Even readers who didn’t think they liked reading books in translation would often come around once they saw the copious amount of blurbs from English-speaking science fiction authors; or were curious about the translation work of Ken Liu, who had considerable buzz behind him even before his first novel, since he was the only writer to win the Hugo, Nebula, and World Fantasy Awards for a single work of fiction; or maybe they’d read an excerpt or two and see if they’re excited to continue on from there.
Then there’s an entirely separate group of readers for whom the main appeal is curiosity about how such a massive bestseller in China would translate to the US, an impulse that led to effusive coverage in The New York Times, Wall Street Journal, The New Yorker, NPR, and Gizmodo, all of which rarely cover science fiction under normal circumstances, but were excited by this book. The fans who came to the book for the metastory rather than pure SF fandom have produced some of the most unusual word-of-mouth I’ve encountered in my career: for example, I’m not sure that the Harvard Law School book club has ever paid much attention to science fiction books before this.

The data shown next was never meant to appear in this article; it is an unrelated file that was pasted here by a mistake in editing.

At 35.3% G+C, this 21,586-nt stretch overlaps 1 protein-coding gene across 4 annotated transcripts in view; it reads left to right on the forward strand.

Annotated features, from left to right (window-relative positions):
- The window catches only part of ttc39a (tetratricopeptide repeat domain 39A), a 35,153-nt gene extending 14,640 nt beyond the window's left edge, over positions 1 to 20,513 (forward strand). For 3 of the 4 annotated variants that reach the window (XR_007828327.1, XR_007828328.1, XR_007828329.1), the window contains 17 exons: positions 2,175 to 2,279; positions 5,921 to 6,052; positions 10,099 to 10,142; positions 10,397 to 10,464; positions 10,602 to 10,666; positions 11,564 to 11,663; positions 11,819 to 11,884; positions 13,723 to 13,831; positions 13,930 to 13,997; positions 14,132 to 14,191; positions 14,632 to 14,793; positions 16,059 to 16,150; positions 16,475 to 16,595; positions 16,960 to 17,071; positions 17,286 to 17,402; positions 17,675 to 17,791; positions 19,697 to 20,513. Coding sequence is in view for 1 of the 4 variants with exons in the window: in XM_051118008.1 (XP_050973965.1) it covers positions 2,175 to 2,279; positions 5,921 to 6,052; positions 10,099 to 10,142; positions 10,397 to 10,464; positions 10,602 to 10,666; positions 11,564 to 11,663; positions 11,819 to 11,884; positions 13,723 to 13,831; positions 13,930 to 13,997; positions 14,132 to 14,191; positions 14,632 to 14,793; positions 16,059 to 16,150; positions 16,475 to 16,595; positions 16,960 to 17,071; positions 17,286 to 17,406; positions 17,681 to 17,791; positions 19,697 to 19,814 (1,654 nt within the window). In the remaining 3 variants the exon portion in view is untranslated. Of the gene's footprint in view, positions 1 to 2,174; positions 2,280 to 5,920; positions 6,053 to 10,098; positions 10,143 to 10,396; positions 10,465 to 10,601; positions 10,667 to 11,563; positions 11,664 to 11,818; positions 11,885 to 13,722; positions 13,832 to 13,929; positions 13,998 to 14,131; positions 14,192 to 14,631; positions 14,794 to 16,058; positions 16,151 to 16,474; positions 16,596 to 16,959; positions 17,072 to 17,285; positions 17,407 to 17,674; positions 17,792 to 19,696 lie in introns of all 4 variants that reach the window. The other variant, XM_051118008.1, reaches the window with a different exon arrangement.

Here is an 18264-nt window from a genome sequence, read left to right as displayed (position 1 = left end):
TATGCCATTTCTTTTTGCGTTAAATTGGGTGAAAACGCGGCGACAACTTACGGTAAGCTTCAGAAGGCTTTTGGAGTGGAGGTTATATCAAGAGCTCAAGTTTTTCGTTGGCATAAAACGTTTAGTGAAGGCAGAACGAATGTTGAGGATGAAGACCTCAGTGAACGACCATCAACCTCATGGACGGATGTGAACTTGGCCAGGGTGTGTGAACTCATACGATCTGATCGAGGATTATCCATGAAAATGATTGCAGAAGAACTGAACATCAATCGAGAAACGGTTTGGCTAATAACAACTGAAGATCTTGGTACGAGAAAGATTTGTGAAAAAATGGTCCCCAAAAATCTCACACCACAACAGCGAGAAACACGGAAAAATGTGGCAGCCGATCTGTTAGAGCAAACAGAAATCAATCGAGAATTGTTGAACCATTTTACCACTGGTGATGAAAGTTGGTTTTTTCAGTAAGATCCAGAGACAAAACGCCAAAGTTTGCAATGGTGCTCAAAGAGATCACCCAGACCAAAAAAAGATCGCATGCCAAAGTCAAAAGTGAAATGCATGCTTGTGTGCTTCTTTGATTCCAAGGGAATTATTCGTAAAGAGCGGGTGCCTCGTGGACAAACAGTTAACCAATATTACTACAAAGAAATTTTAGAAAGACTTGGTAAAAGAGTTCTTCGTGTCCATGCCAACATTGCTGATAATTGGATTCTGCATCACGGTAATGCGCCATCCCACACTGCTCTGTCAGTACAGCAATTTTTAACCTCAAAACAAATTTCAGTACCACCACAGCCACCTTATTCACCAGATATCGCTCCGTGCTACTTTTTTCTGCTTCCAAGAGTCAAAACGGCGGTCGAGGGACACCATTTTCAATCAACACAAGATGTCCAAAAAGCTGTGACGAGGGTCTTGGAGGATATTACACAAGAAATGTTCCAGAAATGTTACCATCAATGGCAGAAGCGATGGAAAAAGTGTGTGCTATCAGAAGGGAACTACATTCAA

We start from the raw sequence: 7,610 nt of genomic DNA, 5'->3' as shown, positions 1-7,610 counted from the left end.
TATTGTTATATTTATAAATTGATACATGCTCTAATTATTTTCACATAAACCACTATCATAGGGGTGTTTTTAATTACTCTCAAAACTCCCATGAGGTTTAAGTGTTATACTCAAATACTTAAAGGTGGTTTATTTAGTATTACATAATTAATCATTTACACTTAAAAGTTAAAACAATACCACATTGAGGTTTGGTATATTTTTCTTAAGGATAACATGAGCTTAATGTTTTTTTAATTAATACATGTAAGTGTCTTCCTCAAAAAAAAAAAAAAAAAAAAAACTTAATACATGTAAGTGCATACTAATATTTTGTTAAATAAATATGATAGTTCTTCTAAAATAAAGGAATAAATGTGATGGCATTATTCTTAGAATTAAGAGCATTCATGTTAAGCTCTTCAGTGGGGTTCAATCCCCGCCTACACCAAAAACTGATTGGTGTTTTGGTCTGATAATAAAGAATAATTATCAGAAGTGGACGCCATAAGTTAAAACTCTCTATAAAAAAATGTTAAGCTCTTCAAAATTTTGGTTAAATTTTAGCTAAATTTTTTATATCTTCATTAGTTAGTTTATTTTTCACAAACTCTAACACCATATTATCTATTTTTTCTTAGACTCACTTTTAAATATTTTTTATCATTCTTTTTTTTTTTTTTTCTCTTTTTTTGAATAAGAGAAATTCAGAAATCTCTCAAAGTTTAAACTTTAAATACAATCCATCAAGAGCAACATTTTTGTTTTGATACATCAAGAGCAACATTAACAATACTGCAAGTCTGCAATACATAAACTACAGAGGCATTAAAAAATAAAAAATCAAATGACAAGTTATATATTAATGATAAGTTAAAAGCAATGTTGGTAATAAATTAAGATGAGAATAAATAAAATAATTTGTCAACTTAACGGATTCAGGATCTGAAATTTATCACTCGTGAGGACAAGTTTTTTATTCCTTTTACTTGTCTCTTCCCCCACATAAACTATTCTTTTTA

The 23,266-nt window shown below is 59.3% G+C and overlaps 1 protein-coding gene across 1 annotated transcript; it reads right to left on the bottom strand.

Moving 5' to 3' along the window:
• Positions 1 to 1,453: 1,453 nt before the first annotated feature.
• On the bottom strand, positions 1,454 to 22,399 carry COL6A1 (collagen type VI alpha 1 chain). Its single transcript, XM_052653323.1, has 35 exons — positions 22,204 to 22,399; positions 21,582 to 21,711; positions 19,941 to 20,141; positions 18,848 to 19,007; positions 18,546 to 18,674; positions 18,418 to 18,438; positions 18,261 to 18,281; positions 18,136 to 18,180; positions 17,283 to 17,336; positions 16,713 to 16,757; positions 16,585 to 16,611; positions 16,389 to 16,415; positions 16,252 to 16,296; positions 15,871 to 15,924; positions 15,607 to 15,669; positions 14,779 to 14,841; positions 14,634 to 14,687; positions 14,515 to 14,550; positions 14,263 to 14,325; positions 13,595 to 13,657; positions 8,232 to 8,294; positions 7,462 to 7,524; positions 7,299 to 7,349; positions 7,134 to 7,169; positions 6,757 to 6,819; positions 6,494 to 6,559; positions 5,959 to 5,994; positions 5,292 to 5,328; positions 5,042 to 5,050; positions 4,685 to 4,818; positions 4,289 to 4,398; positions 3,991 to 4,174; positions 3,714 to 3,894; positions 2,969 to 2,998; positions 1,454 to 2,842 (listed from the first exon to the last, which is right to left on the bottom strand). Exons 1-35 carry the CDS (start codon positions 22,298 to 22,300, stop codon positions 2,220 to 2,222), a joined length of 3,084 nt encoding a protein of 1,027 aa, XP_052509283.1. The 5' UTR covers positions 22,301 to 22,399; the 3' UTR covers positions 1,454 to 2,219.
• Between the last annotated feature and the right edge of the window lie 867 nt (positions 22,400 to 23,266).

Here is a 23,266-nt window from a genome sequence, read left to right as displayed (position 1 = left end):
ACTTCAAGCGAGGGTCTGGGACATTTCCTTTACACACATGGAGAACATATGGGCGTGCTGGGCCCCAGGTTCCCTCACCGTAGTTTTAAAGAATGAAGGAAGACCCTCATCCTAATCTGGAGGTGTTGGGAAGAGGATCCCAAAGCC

At the Saturday night autograph session at the Nebula Awards weekend, the scene that occurred when Cixin Liu arrived at the hotel was repeated on a much larger scale. Greg Ketter, a bookseller who set up a table inside the autograph room, told me he was selling copies of The Three-Body Problem as fast as he could put them out.